Relationship seen between chronic inflammation and LUTS

May 19, 2007

Preliminary results from the REDUCE (REduction by DUtasteride of prostate Cancer Events) trial suggest a relationship between the degree of chronic inflammation and LUTS, but not clinical prostatitis-like symptoms in the REDUCE population. Also, men with more severe LUTS are more likely to experience pelvic pain as part of their symptom complex, according to the study findings presented here yesterday.

Preliminary results from the REDUCE (REduction by DUtasteride of prostate Cancer Events) trial suggest a relationship between the degree of chronic inflammation and LUTS, but not clinical prostatitis-like symptoms in the REDUCE population. Also, men with more severe LUTS are more likely to experience pelvic pain as part of their symptom complex, according to the study findings presented here yesterday.

J. Curtis Nickel, MD, of Kingston General Hospital, Kingston, Ontario, Canada, reported on the baseline data of the 4-year, ongoing, multicenter, randomized, double-blind, placebo-controlled trial, which was designed to investigate the use of dutasteride (Avodart), 0.5 mg, to reduce the risk of biopsy-detectable prostate cancer in men at high risk of developing the disease.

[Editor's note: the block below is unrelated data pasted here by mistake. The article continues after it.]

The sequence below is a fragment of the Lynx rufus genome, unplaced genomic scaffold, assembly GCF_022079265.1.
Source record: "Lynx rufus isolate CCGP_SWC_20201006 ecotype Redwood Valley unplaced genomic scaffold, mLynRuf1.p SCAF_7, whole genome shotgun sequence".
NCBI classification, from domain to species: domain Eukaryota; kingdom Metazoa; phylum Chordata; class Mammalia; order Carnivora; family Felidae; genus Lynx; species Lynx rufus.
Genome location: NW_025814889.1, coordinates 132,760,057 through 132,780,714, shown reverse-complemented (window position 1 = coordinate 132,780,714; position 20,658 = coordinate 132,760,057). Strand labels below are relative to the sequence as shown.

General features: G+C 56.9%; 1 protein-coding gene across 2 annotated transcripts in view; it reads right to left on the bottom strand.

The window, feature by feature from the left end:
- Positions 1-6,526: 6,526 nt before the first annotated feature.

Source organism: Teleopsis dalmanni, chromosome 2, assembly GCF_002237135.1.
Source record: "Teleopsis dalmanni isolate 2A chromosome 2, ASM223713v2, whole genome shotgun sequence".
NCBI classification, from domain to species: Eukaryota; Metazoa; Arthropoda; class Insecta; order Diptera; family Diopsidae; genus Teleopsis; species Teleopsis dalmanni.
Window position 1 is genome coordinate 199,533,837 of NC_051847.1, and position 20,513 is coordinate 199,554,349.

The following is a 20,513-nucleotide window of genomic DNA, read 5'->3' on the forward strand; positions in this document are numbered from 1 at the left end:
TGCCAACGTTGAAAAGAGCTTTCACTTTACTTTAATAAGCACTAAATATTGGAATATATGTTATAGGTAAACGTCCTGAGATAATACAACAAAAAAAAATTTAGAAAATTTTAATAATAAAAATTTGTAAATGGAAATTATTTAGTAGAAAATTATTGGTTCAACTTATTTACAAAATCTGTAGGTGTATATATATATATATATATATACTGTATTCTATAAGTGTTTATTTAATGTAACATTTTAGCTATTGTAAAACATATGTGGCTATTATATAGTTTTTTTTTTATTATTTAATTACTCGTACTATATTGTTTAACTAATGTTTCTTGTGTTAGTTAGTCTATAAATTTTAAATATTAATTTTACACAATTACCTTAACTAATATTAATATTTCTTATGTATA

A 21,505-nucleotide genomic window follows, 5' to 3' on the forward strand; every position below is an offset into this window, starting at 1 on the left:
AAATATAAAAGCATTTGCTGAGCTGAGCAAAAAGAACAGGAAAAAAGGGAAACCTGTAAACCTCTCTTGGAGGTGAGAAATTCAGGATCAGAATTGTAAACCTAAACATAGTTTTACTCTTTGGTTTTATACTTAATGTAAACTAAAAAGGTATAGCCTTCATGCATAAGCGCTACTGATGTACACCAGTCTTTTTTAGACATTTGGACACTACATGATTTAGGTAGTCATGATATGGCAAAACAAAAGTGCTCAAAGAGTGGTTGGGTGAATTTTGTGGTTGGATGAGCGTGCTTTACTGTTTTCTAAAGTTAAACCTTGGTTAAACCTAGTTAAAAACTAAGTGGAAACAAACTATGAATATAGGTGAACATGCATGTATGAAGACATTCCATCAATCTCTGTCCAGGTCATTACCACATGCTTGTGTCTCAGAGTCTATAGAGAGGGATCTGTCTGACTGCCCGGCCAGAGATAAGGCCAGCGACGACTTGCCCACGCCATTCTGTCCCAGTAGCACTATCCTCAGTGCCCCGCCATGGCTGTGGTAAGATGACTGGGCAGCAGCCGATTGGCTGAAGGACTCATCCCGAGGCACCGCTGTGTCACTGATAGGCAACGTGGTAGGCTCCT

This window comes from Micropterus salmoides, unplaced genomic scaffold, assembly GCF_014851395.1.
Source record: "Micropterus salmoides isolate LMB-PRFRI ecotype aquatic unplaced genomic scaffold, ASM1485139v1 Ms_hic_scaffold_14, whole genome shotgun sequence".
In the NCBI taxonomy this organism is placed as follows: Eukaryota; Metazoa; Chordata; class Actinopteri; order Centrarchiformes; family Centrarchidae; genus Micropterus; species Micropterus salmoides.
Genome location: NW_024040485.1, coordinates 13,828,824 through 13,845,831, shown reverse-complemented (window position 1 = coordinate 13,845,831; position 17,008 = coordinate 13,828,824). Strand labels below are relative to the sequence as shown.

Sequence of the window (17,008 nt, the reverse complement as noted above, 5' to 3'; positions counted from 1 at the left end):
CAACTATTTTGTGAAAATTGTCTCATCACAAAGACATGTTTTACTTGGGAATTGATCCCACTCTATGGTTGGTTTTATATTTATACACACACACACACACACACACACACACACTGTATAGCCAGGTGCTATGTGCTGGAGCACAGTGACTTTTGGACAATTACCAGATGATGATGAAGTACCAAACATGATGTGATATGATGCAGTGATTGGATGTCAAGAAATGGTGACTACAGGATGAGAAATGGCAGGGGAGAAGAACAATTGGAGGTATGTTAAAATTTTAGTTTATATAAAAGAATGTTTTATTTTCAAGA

Entry criteria for the trial included men ages 50 to 75 years with a PSA ≥2.5 ng/mL and ≤10.0 ng/mL (50-60 years), or ≥3.0 ng/mL and ≤10 ng/ml (>60 years), and a negative prostate biopsy within 6 months prior to enrollment. More than 8,000 biopsies were included in the trial.

The degree of histologic inflammation did not correlate at all with symptoms of clinical prostatitis, researchers found. These symptoms include pain on ejaculation and perineal pain, and interestingly, they did not correlate with inflammation of the prostate.

"What did correlate, albeit only modestly, was the amount of inflammation and type of inflammation seen in the baseline biopsy with the lower urinary tract symptoms. Interestingly, we also noted that the more severe LUTS the patient had, the greater the chance that they would have prostatitis-like pain," Dr. Nickel said.

"What is going to be extremely important in this study is what happens over the next 4 years because now we have the baseline prostatic inflammation data," he said. "Is prostatic inflammation going to predict the progression of LUTS and outcomes such as acute urinary retention or surgery? Is it going to predict the development of prostatitis-like symptoms, or even predict whether or not the patient develops prostatic cancer within those 4 years? It may help predict a response to dutasteride over those 4 years in all those parameters mentioned."